In Michigan, upon being arrested and charged with a DUI, you will be required to attend an arraignment. At the arraignment, you will be formally charged with the crime(s) asserted against you and the statutory penalties therein. Most arraignments occur within 72-hours after arrest. It is not uncommon however for an arraignment to occur many months following the arrest.
If you have recently been arrested on suspicion of driving under the influence , you probably have a lot of questions regarding the consequences and process you will be faced with. Whether this is the first time it has happened or not, you should be aware of the legal implications. One important differentiation to make is whether you have been charged with a felony or misdemeanor DUI. There are several important differences to note, including these four.
When you are out on the road, you need to be responsible for your safety and for the safety of the motorists around you. That is the spirit and intent behind DUI laws in most states, but despite that goal, the laws have some practical problems that lead to situations where people can be charged without realizing they were acting illegally. It can also result in people believing they are fine and facing charges they should not encounter because of the problems with the resources that law enforcement has to detect impairment and to make judgments.
If you receive a DUI for the first time, there are probably many thoughts and worries that go through your head about how it will affect your life. One of your biggest concerns is probably "Will I go to jail for this?"
Believe it or not, you can get a DUI for sleeping "it off" in the car. According to Michigan law, a driver could be arrested for a DUI if he/she is found sleeping inside his/her vehicle while intoxicated. A key consideration as to whether an arrest will be made depends on a few factors. Read on to learn more.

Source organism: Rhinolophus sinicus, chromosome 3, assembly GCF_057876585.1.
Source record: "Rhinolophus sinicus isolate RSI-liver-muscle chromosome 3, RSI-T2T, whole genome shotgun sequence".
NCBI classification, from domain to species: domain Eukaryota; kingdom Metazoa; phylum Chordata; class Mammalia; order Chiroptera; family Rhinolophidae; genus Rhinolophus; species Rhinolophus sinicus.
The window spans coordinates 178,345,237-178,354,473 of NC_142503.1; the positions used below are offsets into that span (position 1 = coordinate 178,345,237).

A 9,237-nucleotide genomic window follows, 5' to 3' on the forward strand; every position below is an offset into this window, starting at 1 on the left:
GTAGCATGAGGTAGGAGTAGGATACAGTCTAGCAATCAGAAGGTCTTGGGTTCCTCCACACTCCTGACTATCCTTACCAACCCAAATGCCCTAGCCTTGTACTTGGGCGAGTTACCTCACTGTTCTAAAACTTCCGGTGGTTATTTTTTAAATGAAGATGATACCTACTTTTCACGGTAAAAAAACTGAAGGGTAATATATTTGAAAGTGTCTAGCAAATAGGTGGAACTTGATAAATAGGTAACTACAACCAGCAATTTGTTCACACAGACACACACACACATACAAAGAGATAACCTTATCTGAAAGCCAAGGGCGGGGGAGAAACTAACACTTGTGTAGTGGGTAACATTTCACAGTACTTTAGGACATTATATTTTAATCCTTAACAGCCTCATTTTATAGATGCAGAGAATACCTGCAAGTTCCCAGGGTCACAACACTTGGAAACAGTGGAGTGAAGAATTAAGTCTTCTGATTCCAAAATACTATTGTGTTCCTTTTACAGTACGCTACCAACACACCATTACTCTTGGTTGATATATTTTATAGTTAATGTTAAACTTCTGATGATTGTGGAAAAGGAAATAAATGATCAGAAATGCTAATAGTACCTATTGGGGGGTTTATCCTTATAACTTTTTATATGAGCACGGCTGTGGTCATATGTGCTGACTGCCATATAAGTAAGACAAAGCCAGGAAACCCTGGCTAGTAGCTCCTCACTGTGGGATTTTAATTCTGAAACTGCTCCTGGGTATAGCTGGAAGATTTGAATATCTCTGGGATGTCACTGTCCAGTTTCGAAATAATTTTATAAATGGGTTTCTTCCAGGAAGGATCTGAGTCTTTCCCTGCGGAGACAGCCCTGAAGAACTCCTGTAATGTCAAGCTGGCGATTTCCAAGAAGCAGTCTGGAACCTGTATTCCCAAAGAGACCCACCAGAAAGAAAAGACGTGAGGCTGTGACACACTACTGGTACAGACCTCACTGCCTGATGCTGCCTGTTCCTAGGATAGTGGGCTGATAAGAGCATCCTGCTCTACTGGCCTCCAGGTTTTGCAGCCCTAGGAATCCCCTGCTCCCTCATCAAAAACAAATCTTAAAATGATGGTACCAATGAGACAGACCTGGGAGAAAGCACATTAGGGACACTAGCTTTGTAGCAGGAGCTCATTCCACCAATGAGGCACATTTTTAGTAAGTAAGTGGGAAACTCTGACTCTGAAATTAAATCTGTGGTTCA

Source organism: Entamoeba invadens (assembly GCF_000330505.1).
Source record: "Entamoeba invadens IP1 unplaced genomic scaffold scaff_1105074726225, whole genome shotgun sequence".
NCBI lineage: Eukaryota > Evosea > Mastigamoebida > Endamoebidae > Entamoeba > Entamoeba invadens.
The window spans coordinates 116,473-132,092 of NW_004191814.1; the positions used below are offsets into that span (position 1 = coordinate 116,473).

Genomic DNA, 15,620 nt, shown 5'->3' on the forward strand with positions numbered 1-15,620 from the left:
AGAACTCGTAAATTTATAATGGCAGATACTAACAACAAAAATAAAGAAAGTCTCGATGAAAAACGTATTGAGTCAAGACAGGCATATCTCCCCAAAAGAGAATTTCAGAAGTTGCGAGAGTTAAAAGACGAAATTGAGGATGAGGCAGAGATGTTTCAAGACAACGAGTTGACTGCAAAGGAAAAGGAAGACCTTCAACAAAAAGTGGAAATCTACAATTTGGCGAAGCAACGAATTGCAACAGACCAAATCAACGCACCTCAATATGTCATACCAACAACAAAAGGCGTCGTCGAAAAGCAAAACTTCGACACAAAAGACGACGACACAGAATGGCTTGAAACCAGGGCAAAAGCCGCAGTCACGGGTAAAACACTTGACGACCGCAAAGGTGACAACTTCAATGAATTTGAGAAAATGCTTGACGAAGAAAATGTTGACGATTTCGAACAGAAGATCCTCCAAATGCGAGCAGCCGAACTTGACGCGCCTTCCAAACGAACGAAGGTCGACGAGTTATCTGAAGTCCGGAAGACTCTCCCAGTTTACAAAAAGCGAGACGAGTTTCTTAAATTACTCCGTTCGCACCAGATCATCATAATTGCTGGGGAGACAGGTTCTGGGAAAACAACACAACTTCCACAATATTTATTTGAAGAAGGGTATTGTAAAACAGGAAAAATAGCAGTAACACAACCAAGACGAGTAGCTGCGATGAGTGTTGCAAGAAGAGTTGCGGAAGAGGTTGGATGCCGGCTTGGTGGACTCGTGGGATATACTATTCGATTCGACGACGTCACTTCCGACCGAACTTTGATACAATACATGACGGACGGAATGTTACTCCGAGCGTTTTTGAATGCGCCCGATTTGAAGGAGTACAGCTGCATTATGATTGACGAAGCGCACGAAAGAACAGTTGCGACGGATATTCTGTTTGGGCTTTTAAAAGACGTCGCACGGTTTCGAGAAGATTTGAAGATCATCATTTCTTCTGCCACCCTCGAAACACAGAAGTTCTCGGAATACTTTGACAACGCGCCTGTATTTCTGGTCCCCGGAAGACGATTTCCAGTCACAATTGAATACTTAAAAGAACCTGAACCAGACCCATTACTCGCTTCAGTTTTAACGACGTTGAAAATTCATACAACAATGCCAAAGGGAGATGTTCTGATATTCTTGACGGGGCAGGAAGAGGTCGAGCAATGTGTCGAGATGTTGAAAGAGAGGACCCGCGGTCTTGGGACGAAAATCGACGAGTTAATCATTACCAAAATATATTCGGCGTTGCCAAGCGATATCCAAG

Should the police be required to obtain a warrant to administer a breathalyzer test for minors suspected of drinking or being in possession of alcohol? Michigan high school student Cassie Guthrie believes a warrant should be required. The honor student has recently challenged the constitutionality of a Michigan civil law that punishes anyone under the age of 21 who refuses to submit to a warrantless breathalyzer test. Guthrie claims that the law violates her 4th Amendment right to be free from an unreasonable search and seizure.
In Michigan, being convicted of a misdemeanor or felony DUI can result in serious repercussions. It is important to contact an Ann Arbor DUI attorney immediately following an arrest. An experienced attorney may be able to help reduce the charge asserted against you to a lesser offense or have it completely dismissed. Do not delay in obtaining legal counsel and guidance. Read on to learn more about the difference between a misdemeanor and felony DUI in Washtenaw County.
A third DUI offense in Michigan is classified as a felony. A convicted defendant can face serious criminal and administrative license penalties. If you have been charged with a felony third DUI in Ann Arbor, contact my law office for representation. Read on to learn more about what Ann Arbor drivers need to know when charged with a felony third DUI offense.